Many people believe that the harder you work, the quicker you’ll climb the career ladder quicker, resulting in more money and a greater sense of achievement. WRONG!
Researchers from City University have collected information from over 500,000 people in 30 different European countries, and considered the effects of long working hours hours, verses the effort put into an individual’s job against measures of wellbeing, and have linked this to career outcomes.
The research is a painful read, especially for those who put in the hours in a bid to increase their prospects. The study revealed a connection between an increased work volumes and reduced wellbeing. The results also highlight the negative effects of working too hard such as increased stress levels and increased risk of burnout, this is shown to outweigh the reward for demonstrating commitment and going the extra mile.
A recent report produced by the Chartered Institute of Managers (CIM) has revealed that managers are working an extra 44 days per year above their contracted hours. This is leading us towards a concerning management crisis.
In days where it is the normal expectation to never be “off duty” managers have a tendency to work unpaid overtime, and with continued advances in technological ways of communicating, there is an increasing culture of always being available. The report highlights that 59 per cent of managers admitted they check their emails outside working hours. The increased presenteeism combined with technology is having a detrimental impact upon managers’ health and wellbeing.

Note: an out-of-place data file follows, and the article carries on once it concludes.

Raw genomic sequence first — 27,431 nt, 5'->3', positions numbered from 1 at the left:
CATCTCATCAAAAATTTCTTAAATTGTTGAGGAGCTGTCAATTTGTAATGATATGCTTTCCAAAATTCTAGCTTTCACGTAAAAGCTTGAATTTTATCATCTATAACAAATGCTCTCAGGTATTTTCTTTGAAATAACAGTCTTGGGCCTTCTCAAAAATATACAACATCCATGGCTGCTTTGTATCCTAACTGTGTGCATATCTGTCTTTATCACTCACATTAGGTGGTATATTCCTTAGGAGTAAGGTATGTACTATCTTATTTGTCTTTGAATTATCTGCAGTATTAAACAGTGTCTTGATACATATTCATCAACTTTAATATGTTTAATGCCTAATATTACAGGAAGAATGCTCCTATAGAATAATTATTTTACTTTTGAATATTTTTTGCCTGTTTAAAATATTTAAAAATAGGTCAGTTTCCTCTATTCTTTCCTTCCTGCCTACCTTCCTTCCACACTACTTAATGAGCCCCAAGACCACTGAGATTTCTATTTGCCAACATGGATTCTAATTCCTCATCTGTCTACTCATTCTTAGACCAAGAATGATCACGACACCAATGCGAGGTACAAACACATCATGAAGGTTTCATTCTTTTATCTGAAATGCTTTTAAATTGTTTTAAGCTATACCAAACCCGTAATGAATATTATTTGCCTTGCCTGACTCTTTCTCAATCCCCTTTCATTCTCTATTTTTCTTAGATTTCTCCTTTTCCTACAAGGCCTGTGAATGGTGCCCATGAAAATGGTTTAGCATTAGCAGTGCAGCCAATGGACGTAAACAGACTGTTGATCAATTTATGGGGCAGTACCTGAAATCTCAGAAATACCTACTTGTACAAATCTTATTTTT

In short; the way we are working now, is simply not working at all.
“A bad boss can take a great workforce and destroy it, causing the best employees to flee and the remainder to lose all motivation”
After all the festivities, it’s time to head back to the office and it’s no surprise that January is notoriously known for being the most depressing month of the year (yikes, tough crowd you’ve got here January!).
However, despite the dark days, dark nights and miserable weather, January is a month of opportunity and a perfect time for organisations to review their working practices to make improvements for the future.
“Think of it: a disability is usually defined in terms of what is missing. … But autism … is as much about what is abundant as what is missing, an over-expression of the very traits that make our species unique,”
Paul Collins, Not Even Wrong: Adventures in Autism
A few weeks ago, I received a text message from my husband Mark, who insisted that we watch a programme on the telly that evening. He rarely does this so when I asked him about the programme and why he wanted to watch it, all he had to tell me was the title and I instantly understood why; the programme was Chris Packham: Asperger’s and me.
Today is day one of the 70th CIPD Annual Conference and Exhibition or ACE for short which is taking place in the beautiful city of Manchester. Here is a brief summary of what we can expect from his years’ conference and don’t forget, you can follow all the activity in real time via Twitter!